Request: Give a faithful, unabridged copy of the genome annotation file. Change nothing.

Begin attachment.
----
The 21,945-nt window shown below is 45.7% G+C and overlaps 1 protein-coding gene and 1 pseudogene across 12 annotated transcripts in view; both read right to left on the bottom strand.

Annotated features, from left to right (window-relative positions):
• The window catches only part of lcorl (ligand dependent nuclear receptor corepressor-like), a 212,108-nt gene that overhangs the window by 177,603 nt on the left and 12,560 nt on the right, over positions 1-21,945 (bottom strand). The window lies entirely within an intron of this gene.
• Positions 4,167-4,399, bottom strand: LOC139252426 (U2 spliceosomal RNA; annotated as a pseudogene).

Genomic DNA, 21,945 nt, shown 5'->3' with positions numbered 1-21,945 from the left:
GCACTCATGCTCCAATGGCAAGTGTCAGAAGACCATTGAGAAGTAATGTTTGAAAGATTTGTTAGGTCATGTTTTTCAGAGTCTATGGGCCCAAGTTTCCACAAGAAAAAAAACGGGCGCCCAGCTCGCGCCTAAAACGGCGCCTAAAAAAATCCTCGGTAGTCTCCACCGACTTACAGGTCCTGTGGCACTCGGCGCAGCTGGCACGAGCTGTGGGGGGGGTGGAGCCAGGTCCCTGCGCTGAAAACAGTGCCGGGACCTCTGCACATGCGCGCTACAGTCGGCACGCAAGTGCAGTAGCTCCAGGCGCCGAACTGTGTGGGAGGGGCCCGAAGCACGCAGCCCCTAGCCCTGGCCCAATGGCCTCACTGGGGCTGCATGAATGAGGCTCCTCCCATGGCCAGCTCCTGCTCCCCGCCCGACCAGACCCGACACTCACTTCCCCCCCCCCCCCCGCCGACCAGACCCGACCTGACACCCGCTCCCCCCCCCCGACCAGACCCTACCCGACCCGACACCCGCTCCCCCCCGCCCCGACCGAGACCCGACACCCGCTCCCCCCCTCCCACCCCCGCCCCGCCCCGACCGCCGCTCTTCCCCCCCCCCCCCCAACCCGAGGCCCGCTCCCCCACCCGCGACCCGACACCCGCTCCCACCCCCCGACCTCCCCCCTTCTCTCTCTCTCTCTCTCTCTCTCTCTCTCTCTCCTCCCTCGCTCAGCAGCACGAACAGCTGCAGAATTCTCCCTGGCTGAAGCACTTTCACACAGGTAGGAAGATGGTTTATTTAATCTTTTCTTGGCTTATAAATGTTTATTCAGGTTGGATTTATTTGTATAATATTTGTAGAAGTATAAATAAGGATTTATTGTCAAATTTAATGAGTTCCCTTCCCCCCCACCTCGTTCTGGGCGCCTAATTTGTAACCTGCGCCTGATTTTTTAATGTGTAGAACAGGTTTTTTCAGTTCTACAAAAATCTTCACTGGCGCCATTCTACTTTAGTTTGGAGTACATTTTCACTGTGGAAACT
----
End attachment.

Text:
The 21,945-nt window shown below is 45.7% G+C and overlaps 1 protein-coding gene and 1 pseudogene across 12 annotated transcripts in view; both read right to left on the bottom strand.

Annotated features, from left to right (window-relative positions):
• The window catches only part of lcorl (ligand dependent nuclear receptor corepressor-like), a 212,108-nt gene that overhangs the window by 177,603 nt on the left and 12,560 nt on the right, over positions 1-21,945 (bottom strand). The window lies entirely within an intron of this gene.
• Positions 4,167-4,399, bottom strand: LOC139252426 (U2 spliceosomal RNA; annotated as a pseudogene).

Genomic DNA, 21,945 nt, shown 5'->3' with positions numbered 1-21,945 from the left:
GCACTCATGCTCCAATGGCAAGTGTCAGAAGACCATTGAGAAGTAATGTTTGAAAGATTTGTTAGGTCATGTTTTTCAGAGTCTATGGGCCCAAGTTTCCACAAGAAAAAAAACGGGCGCCCAGCTCGCGCCTAAAACGGCGCCTAAAAAAATCCTCGGTAGTCTCCACCGACTTACAGGTCCTGTGGCACTCGGCGCAGCTGGCACGAGCTGTGGGGGGGGTGGAGCCAGGTCCCTGCGCTGAAAACAGTGCCGGGACCTCTGCACATGCGCGCTACAGTCGGCACGCAAGTGCAGTAGCTCCAGGCGCCGAACTGTGTGGGAGGGGCCCGAAGCACGCAGCCCCTAGCCCTGGCCCAATGGCCTCACTGGGGCTGCATGAATGAGGCTCCTCCCATGGCCAGCTCCTGCTCCCCGCCCGACCAGACCCGACACTCACTTCCCCCCCCCCCCCCGCCGACCAGACCCGACCTGACACCCGCTCCCCCCCCCCGACCAGACCCTACCCGACCCGACACCCGCTCCCCCCCGCCCCGACCGAGACCCGACACCCGCTCCCCCCCTCCCACCCCCGCCCCGCCCCGACCGCCGCTCTTCCCCCCCCCCCCCCAACCCGAGGCCCGCTCCCCCACCCGCGACCCGACACCCGCTCCCACCCCCCGACCTCCCCCCTTCTCTCTCTCTCTCTCTCTCTCTCTCTCTCTCTCCTCCCTCGCTCAGCAGCACGAACAGCTGCAGAATTCTCCCTGGCTGAAGCACTTTCACACAGGTAGGAAGATGGTTTATTTAATCTTTTCTTGGCTTATAAATGTTTATTCAGGTTGGATTTATTTGTATAATATTTGTAGAAGTATAAATAAGGATTTATTGTCAAATTTAATGAGTTCCCTTCCCCCCCACCTCGTTCTGGGCGCCTAATTTGTAACCTGCGCCTGATTTTTTAATGTGTAGAACAGGTTTTTTCAGTTCTACAAAAATCTTCACTGGCGCCATTCTACTTTAGTTTGGAGTACATTTTCACTGTGGAAACT